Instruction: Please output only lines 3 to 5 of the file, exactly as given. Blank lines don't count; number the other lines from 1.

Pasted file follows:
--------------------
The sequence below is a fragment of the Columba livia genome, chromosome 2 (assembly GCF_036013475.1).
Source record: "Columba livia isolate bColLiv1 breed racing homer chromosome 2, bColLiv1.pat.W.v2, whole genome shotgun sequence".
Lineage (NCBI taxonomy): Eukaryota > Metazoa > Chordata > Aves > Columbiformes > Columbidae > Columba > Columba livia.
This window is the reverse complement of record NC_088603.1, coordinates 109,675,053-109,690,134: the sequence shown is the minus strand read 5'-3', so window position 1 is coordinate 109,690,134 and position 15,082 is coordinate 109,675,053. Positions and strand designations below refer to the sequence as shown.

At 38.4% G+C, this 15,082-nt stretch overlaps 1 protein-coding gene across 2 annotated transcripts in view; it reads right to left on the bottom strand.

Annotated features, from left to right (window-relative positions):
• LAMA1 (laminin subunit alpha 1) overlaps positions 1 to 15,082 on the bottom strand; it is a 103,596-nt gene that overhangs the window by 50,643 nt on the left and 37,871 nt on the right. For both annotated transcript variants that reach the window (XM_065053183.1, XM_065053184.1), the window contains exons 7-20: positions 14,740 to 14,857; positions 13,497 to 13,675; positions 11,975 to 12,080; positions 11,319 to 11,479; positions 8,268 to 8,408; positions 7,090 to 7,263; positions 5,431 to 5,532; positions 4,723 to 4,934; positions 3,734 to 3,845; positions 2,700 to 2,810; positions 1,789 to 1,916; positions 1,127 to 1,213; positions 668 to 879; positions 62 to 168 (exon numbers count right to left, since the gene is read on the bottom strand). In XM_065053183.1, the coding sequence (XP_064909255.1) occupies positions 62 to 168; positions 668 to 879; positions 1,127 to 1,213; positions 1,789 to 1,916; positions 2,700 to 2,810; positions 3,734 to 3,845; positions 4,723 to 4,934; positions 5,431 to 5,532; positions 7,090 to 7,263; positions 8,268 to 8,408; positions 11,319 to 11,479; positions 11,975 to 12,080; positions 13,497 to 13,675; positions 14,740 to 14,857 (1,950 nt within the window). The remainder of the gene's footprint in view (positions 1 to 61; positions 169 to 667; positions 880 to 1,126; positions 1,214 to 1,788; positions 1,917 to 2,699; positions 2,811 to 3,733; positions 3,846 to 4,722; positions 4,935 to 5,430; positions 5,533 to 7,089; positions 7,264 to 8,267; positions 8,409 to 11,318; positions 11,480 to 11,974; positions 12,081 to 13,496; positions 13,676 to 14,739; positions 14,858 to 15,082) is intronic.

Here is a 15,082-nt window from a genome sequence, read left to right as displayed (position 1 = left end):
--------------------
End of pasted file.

Lineage (NCBI taxonomy): Eukaryota > Metazoa > Chordata > Aves > Columbiformes > Columbidae > Columba > Columba livia.
This window is the reverse complement of record NC_088603.1, coordinates 109,675,053-109,690,134: the sequence shown is the minus strand read 5'-3', so window position 1 is coordinate 109,690,134 and position 15,082 is coordinate 109,675,053. Positions and strand designations below refer to the sequence as shown.

At 38.4% G+C, this 15,082-nt stretch overlaps 1 protein-coding gene across 2 annotated transcripts in view; it reads right to left on the bottom strand.